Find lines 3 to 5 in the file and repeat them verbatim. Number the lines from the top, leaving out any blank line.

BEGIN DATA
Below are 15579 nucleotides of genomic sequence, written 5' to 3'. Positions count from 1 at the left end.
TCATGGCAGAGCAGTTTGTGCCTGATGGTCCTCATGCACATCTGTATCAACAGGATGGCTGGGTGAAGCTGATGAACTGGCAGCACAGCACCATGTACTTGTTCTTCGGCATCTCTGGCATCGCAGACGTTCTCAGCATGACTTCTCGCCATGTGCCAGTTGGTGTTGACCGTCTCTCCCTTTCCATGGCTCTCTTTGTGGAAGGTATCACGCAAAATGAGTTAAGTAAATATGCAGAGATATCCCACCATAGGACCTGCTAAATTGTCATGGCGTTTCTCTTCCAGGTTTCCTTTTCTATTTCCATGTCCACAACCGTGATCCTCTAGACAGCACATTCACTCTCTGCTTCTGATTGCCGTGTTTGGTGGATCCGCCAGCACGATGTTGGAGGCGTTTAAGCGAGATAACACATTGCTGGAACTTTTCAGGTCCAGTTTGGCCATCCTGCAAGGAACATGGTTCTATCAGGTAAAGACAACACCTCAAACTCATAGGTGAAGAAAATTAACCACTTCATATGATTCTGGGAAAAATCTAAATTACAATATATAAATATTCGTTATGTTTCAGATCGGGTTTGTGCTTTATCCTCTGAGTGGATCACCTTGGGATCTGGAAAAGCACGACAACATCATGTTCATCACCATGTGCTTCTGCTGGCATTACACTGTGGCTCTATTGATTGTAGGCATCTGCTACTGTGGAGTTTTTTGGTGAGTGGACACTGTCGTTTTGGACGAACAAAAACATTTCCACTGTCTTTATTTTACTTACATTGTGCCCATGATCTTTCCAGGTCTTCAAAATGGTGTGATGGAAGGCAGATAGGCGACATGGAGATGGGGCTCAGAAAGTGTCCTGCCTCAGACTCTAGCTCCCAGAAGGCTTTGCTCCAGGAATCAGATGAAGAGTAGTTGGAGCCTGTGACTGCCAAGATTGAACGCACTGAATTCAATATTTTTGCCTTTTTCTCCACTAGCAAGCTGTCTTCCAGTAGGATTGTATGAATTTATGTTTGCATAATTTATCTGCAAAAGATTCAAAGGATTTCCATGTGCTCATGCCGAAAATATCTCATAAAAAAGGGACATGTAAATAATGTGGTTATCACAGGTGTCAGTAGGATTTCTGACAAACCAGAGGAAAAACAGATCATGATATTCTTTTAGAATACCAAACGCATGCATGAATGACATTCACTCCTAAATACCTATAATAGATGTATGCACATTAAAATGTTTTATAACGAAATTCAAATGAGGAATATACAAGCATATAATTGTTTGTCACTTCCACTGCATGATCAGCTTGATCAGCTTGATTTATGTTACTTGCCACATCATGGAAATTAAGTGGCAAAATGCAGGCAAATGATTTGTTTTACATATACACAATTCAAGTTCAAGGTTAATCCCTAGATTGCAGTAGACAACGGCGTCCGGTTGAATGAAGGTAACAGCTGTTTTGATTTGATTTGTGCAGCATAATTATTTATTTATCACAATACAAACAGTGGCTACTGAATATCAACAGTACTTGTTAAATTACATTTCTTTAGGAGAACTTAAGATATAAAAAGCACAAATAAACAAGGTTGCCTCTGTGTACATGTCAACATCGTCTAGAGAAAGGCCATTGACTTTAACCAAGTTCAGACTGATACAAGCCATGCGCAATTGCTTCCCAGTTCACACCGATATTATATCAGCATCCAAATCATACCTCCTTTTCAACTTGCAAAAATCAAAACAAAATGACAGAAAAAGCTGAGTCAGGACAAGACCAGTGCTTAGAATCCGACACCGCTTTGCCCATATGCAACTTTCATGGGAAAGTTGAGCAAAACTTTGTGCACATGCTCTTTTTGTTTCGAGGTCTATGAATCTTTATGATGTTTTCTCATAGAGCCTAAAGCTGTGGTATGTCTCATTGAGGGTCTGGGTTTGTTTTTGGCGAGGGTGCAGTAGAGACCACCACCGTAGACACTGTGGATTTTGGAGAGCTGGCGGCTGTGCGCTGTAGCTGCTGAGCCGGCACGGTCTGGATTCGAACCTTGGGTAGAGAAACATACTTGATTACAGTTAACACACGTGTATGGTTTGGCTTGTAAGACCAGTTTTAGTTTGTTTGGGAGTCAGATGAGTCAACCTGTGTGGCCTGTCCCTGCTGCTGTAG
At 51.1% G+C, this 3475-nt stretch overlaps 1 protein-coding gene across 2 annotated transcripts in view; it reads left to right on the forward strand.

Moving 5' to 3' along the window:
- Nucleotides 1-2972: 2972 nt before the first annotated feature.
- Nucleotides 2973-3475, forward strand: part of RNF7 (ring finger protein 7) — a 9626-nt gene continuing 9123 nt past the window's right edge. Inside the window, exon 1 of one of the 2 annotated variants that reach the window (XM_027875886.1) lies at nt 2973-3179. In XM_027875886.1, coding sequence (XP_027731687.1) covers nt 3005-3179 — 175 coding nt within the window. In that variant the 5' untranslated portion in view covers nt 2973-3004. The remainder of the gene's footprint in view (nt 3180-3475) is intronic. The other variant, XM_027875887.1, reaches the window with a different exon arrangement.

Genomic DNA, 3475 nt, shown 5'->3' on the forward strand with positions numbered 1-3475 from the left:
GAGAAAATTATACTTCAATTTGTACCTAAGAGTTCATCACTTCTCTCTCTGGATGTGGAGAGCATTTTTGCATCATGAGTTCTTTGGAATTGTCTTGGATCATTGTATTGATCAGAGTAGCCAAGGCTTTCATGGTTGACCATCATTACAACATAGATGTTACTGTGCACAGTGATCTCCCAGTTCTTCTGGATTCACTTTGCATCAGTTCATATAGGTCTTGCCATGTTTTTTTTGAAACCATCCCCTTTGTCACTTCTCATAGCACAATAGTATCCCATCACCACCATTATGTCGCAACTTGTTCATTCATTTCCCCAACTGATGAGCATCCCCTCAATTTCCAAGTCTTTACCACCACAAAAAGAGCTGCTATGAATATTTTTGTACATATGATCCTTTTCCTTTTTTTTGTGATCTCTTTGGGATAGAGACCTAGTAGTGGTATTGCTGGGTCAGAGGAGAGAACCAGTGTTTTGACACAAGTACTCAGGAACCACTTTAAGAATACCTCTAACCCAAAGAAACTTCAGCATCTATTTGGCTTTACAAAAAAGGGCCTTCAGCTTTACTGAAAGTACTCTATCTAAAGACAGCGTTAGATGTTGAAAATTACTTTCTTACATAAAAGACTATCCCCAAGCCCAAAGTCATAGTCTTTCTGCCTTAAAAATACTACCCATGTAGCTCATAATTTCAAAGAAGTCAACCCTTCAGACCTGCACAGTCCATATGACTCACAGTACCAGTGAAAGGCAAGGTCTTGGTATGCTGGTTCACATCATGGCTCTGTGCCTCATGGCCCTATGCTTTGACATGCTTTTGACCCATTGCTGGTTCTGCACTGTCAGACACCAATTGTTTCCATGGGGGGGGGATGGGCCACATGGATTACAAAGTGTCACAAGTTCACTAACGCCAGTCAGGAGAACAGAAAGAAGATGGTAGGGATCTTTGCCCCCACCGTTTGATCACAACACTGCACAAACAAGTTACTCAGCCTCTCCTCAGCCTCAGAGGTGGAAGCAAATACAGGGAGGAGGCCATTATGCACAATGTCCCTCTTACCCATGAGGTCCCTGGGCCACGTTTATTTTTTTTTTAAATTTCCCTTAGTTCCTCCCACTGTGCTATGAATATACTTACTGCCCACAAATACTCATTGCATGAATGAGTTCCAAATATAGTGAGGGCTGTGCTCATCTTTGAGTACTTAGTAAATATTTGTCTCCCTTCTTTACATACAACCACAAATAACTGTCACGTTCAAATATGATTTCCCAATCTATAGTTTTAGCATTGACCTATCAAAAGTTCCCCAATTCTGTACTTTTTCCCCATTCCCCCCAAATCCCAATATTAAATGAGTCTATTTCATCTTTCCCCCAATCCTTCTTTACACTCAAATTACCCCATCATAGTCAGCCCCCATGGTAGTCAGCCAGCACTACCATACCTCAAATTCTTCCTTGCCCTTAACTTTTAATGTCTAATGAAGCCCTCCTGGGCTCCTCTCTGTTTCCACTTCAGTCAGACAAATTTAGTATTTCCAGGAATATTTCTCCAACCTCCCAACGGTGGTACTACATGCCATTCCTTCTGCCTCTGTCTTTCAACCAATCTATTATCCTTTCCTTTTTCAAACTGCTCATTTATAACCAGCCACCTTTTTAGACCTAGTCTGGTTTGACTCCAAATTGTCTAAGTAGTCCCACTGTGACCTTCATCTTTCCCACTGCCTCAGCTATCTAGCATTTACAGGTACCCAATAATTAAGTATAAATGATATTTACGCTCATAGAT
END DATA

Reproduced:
At 51.1% G+C, this 3475-nt stretch overlaps 1 protein-coding gene across 2 annotated transcripts in view; it reads left to right on the forward strand.

Moving 5' to 3' along the window:
- Nucleotides 1-2972: 2972 nt before the first annotated feature.